Miss Meadows, that Katie Holmes movie shot in Cleveland around the same time as Winter Soldier, is finally out, opening Friday exclusively at Shaker Square. As to its merits, I'll say only that Edgewater Park looks very nice.
The story itself, you may be alarmed to learn, is one of vigilante justice. Miss Meadows (Katie Holmes) is a Mary Poppins type who wears tap shoes and white gloves as she skips through Tremont, reading poetry. She carries a .25-caliber handgun in a mini purse, and frequently discharges it upon the "slime and mediocrity" of the world. Like all vigilantes, she's fed up with the ineffectiveness of traditional law enforcement, and like most of them, she's got a personal connection to violence, a connection that's rendered so much like Bruce Wayne's in tone and content that one wonders if the whole film isn't some weird, passive-aggressive Batman parody.
Cleveland, Ohio, though, is a poor man's Gotham City. The criminals too — a cat-calling man who pulls a gun on Miss Meadows in broad daylight; a deranged shotgun-wielding man who massacres a hot-dog shop, also in broad daylight; a priest who demands a blowjob from a young boy moments after mass; any number of the hundreds of convicts who have lately been released upon Cleveland's streets due to a lack of space in Federal prisons — are little more than weakly conceived "bad guy" cartoons.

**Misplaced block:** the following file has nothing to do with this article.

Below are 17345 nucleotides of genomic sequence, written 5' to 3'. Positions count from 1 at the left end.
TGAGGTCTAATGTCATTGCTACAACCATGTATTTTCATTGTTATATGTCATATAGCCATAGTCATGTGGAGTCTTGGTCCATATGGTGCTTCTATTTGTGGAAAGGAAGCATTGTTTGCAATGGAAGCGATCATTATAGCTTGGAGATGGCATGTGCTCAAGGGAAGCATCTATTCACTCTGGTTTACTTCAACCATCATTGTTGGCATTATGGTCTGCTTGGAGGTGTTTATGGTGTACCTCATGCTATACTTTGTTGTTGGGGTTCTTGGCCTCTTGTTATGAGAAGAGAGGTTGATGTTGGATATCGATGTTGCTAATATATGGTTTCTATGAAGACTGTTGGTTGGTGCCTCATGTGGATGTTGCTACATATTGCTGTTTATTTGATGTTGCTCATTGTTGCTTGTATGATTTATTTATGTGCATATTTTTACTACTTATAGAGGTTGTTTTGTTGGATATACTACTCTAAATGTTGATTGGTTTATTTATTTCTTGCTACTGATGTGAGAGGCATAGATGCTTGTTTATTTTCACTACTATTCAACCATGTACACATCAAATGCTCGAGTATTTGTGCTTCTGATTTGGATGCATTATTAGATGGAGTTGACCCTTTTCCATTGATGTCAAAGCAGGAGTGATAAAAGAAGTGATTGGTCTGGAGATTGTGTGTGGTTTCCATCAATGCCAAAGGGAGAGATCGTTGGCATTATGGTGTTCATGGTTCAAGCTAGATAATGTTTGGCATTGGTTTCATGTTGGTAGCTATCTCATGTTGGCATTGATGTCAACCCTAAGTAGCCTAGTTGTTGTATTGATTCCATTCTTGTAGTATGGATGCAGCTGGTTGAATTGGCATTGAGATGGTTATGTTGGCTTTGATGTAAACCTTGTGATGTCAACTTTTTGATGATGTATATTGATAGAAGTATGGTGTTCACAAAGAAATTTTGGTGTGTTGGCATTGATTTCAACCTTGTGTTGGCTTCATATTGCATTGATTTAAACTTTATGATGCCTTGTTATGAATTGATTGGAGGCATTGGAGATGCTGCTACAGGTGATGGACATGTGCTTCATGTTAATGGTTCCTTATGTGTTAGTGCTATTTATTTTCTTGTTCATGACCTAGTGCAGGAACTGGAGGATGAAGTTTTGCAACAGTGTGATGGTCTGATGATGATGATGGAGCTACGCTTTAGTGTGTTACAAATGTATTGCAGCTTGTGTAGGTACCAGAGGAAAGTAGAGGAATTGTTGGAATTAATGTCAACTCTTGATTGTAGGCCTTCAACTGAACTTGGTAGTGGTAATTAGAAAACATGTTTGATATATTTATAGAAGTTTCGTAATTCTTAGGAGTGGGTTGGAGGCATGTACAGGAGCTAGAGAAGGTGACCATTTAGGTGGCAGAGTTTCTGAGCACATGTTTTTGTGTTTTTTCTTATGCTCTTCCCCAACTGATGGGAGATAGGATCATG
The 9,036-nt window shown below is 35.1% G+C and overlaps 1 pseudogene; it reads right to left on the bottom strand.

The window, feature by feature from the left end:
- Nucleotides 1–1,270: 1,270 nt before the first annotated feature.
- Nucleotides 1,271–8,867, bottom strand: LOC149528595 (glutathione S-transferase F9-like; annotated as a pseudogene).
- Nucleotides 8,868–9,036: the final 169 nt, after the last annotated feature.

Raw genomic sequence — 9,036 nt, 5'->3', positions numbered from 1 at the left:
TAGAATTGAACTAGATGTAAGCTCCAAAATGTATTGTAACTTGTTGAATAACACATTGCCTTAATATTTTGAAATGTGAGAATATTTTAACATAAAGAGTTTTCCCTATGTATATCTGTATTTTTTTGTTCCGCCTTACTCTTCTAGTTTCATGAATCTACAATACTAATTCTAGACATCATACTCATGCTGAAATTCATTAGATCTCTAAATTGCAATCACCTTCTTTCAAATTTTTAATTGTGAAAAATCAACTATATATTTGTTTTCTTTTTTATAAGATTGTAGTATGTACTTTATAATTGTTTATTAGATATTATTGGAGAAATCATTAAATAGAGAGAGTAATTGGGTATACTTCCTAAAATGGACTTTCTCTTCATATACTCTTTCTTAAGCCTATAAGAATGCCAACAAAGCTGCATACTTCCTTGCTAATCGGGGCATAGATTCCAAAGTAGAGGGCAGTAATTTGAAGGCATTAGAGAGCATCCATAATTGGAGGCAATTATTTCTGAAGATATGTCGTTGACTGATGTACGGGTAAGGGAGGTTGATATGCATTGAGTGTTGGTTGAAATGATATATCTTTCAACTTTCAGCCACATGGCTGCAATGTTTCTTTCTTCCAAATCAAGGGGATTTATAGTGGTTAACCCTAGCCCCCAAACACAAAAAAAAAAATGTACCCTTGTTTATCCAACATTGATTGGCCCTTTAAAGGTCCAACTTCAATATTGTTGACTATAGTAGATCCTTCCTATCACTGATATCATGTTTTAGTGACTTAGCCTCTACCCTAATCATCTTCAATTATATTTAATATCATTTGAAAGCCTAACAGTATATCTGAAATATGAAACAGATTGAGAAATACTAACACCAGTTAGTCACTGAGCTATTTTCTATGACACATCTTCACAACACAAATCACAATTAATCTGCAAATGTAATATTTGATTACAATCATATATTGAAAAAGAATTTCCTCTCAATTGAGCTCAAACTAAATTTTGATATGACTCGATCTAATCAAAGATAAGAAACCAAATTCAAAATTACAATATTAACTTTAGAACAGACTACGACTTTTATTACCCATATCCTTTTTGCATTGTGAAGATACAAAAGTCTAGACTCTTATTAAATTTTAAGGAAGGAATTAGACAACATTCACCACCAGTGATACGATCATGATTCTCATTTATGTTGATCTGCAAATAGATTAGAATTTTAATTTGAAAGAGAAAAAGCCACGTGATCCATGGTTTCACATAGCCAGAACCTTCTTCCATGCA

Miss Meadows takes matters into her own hands nonetheless, and struggles to keep her violence hidden from a new beau, a local sheriff (James Badge Dale) who saunters and simpers in ill-fitting police pants. After a truly bizarre sex scene and little in the way of actual character development, the sheriff nobly attempts to enter into a functional human relationship with Miss Meadows, though he doesn't appear to know her first name.
All in all, Miss Meadows rarely (and even then barely) transcends the level of student film. Director Karen Leigh Hopkins, who's done next to nothing in Hollywood since writing and appearing in the charmless 2007 Diane Keaton rom-com Because I Said So, may be a tad rusty.
But the hyper-convenient plotting, the purposeless character and visual choices, and the disruptive soundtrack all contribute to the idea that a few ballsy undergraduates managed to get Katie Holmes to agree to star in a movie shot in Cleveland for a week, and then suddenly had to cook up a last-minute script. This one's in hot contention for worst of the year.